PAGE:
My Menopause, My Journal, My Rules - important new book

Entering surgical menopause at just 33, Victoria Hardy felt lost and isolated. Her mental health sank dangerously low.
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Now she has written precisely the book she wishes she had had at her lowest moments – her debut publication My Menopause, My Journal, My Rules. It has been published through Victoria's own Rebellious Ink and is available on Amazon and on

As Victoria, who lives in Bognor Regis, says, it fills a huge gap, the book that “millennial women were screaming for.” It’s all about “taking action with empowerment and humour and without the celebrity status.” It is now selling globally.

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“The background to the book is that I started to feel that there was not really a space for me within the menopause world where everyone was much older. I was 33, and the average age for starting the menopause is maybe 51-52. I had to have a hysterectomy and that pushed me into surgical menopause, just straight into full-blown, full-on menopausal symptoms. And there was just no let up.”

Victoria Hardy (contributed pic)Victoria Hardy (contributed pic)
Victoria Hardy (contributed pic)

As Victoria, who has just turned 40, says: “When I came out of the surgery, I started to experience things like restlessness and not being able to sleep and I would get extremely hot. I would get the night sweats and the hot flushes and also really quite achy joints and stiffness, but for me the worst thing was what it did to my mental health. My confidence started to drop and I had anxiety. I experienced panic attacks and I would find crowded places overwhelming, shopping and supermarkets. I used to love festivals but I wasn't able to go to those. It would get to the point where I just felt I wasn't able to breathe.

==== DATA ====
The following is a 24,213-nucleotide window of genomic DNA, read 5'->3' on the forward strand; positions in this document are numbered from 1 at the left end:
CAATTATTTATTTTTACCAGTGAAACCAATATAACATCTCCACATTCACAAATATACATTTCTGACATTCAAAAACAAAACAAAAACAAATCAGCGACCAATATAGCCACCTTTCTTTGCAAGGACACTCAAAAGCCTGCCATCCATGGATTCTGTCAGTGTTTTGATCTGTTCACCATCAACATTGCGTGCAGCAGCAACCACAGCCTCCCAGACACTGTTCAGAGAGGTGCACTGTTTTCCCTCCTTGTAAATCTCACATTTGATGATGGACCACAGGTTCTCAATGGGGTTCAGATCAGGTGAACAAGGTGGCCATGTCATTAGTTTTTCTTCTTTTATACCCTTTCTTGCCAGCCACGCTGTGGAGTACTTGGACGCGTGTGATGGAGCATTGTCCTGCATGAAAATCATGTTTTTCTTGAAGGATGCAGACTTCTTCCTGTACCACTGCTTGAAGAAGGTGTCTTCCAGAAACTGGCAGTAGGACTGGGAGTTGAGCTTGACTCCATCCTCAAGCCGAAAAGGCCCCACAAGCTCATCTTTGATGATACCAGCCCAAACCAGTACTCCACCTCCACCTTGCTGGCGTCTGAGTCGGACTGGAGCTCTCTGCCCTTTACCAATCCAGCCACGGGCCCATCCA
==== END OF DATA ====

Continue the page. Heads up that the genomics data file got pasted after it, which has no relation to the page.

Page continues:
“But the key thing was that I just didn't know what was happening. Nobody sat me down after the surgery and said this is what surgical menopause means and will be. I just felt that I was left to get on with it. I experienced all the pain before but this was surgery that was potentially saving my life. But fortunately I'd always dabbled in meditation and that became part of my routine. And I had a dog and I would take the dog walking.

“But I found that I became really quite depressed and even suicidal. I had a particular day when I drove the kids to school a few years ago and I just didn't want to press the brake. I just found that lack of purpose. I drove home very slowly and I picked up the telephone to call the hotline and I was put into therapy quite quickly. I was offered anti-depressants but I chose not to do that. I felt I was out of control and I was told that antidepressants could make that feel even worse, so I didn’t want that. But I did have cognitive behavioural therapy and the therapist really introduced me to mindfulness, really focusing on the anxiety side and what I could do to reduce stress. And he was the person that said to me that this is all really related to the surgical menopause. I just hadn’t made the connection. I didn't see myself as being in the menopause. I was not in my late 40s or 50s and nobody was talking about it around me but that's how the penny dropped and as soon as my therapist said that then it was such a huge relief. I started to do some research and we talked about bringing joy into my life and doing some of the things that made me feel happier and for me that was writing. I started to write a blog. I started gingeunhinged on Instagram and I started to share about my mental health and the things I was discovering.

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“The book came from that cathartic journaling. Writing was definitely healing for me but also there was the joy of being creative. I'm a storyteller and there was just nothing around like this book at the time. I put into the book the journaling elements and I've spoken to a number of other women at all different stages of the menopause. And I've just really explored everything. The response to the book has been phenomenal. I have had people saying the most beautiful things, saying that at last they feel that they have been seen. And it's been really interesting that the book has sold so well in America and Australia as well.”